2nd  Free from fever. Visited a few people. In the evening attended our monthly Missionary Prayer  Meeting. A good attendance.

3rd.  Remained at home the whole day.

4th Visited the Factory, and others not well.

5th. Lord’s Day. Prevented going out in consequence of very heavy rain, which continued nearly the whole day. Attended service in the house, the church having been blown down last Thursday night. At 2 p.m. a tornado blew down part of the compound fence & partially unroofed the school house.

June 18th  From the last date May 5th to the present I am sorry to say I have been laid low on a bed of sickness, suffering both in body and in mind. On the 6th of May Mrs van Cooten was taken ill with fever, which terminated as you already know on the night of the 13th at half past twelve o’clock, her end was peace for her life was hid with Christ in God. During the whole of her illness I was ill with fever, and unable to render her the assistance she required or I desired she should have – but time is short we must weep as tho’ we wept not. I have not been able to attend to more than the sick from our own house, which few are aware of this past six weeks has been a very unhealthy one & I am sorry to say still continues so.

19th  I am thankful to say that we all feel a little better to day tho’ I am so weak I am unable to get about. I feel I must submit to the will of my Heavenly Father who thus put me aside for a little season. It is nevertheless very painful to be laid aside for so long a time when there is so much work to be done.

20th  Feeling somewhat better this morning. I unpacked and put to dry the shipment of Books per “Jenny Lass” which I am sorry to say are much injured.

21st. The quarter is nearly come a close and I have done nothing, this tries me much. I long to bring the Word of God to each man and press it upon his conscience until it has again & again been carried to them. I  would not despair. The Lord doubtless has a people in this place, and in His own good time will gather their souls. The present is a waiting time, God would try our faith and patience. May we be found faithful unto our Lord. At the present time all lies stressful in the general darkness – dead in sin – debased in mind – depraved in habit – but our encouragement is that God has commanded us to ‘sow beside all waters’ & has said ‘in due season ye shall reap if ye faint not’. It is for us to sow the good seed. Others perhaps may be called to gather in the harvest.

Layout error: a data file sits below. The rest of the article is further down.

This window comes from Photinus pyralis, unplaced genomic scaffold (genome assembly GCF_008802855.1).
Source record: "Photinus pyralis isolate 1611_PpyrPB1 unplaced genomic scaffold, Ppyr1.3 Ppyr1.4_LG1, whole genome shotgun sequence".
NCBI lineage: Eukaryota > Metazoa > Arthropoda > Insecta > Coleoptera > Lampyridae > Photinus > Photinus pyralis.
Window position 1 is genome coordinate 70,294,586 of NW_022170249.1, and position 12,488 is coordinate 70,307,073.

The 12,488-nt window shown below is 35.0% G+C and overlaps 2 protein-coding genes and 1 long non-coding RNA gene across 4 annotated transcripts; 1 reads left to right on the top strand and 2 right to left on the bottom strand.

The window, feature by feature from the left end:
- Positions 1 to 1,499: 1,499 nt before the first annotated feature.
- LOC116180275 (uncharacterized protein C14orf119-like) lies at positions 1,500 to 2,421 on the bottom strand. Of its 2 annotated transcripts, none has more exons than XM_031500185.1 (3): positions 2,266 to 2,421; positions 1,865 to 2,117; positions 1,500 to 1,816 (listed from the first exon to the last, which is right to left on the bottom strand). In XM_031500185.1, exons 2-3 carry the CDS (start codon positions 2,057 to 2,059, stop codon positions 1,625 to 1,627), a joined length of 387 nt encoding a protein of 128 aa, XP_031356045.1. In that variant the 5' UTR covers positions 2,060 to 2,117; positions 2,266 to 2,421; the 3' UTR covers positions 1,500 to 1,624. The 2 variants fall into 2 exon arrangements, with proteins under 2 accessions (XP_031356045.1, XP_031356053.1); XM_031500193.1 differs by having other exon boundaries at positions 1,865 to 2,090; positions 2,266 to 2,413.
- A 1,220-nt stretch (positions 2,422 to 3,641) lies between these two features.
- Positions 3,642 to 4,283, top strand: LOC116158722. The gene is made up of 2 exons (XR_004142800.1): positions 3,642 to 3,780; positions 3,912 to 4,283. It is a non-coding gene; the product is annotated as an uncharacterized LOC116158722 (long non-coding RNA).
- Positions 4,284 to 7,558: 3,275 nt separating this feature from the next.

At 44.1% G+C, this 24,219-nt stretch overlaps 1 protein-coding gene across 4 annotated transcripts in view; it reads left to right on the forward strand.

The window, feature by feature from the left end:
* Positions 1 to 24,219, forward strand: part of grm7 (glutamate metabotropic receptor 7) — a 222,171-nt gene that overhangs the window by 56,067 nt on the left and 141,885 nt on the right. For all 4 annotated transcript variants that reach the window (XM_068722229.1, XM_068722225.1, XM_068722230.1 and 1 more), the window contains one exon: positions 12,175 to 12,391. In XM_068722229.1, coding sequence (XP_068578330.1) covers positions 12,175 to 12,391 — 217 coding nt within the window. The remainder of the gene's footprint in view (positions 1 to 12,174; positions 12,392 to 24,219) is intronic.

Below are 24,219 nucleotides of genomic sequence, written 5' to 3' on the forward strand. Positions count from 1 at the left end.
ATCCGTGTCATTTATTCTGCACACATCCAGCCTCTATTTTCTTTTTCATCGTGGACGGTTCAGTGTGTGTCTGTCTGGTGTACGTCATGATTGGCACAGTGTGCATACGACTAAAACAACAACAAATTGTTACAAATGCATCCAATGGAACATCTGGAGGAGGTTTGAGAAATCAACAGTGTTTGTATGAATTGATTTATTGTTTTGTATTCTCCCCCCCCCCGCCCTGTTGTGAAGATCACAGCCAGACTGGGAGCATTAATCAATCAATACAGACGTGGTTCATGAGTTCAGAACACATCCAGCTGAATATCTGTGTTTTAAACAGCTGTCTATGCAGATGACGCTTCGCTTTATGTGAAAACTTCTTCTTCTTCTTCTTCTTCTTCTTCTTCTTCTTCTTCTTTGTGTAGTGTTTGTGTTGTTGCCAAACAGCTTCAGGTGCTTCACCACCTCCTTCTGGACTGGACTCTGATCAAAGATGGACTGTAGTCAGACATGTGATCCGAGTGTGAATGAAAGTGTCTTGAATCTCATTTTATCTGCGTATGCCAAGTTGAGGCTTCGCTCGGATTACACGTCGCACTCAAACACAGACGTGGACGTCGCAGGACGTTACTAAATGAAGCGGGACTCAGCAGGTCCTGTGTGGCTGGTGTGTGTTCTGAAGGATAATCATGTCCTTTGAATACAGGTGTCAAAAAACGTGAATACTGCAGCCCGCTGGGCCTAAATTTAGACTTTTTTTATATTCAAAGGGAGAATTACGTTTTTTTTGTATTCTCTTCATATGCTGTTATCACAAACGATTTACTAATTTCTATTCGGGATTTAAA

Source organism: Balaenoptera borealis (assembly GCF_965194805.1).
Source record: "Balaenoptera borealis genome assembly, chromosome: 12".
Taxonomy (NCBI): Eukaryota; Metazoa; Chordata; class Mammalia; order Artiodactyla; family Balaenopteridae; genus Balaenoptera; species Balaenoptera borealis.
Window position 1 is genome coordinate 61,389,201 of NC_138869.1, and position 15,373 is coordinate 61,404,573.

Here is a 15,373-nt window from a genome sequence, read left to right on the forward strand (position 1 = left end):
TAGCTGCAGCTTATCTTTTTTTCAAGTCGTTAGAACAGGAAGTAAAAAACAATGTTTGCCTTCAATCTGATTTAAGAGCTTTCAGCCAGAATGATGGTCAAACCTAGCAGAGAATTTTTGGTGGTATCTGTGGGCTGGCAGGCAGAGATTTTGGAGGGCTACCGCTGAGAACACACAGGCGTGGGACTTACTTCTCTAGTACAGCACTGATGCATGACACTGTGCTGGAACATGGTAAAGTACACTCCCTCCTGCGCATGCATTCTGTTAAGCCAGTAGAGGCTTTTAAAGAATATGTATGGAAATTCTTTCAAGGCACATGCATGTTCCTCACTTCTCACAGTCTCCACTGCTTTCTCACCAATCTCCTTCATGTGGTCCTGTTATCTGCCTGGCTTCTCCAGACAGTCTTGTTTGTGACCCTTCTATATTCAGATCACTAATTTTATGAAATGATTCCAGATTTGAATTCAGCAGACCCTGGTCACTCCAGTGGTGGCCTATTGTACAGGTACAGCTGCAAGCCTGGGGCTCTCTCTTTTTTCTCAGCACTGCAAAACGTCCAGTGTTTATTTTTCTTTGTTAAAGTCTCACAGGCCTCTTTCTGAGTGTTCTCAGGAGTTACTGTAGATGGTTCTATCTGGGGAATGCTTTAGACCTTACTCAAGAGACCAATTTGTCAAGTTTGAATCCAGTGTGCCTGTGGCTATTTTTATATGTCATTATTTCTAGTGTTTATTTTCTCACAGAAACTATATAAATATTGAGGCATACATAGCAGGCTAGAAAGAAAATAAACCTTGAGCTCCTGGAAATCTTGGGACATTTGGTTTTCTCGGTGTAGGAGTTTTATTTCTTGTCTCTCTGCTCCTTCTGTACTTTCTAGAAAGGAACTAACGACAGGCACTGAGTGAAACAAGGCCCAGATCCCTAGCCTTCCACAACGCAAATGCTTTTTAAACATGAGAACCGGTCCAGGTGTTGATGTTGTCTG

If I might suggest one thing for the benefit of Badagry it should be this i.e.  that a Christian merchant of some capital should ‘sit down amongst us’ who would introduce those articles much needed by the natives & take Palm Oil in exchange. The Factory proposes to do so but they do not import the articles much desired by the  people – added to which they seek too large a profit upon their goods. Agriculture claims the same attention, these combined and carried on with steady persevering efforts in connexion with the preaching of the Gospel, in the high ways and by ways would I doubt not soon cause the human field in which we now labour, to be covered with[?]

As regards agriculture we should have to encounter many difficulties arising from the nature of the soil – it being little else than pure sand except a very narrow strip running parallel with the river. Also this is composed chiefly of decayed vegetable matter & slime, during the rains this is often under water & unfit for any thing but rice. Arrowroot & a variety of other plants grow in the dry season. The sugar cane also seems to grow luxuriantly, which if  cultivated would I doubt not yield a good action as it appears to contain a large proportion of deccharino matter. I would recommend that it be tried on a very small scale first – say in one of the small £5 mills. Proposed by Reverend Mr Vine.

But above all what we need most for this part of the Mission Field – is an outpouring of the Holy Spirit in a large measure. We need it for ourselves for where there is so much secular work it needs much grace to keep “fine gold from becoming dim”.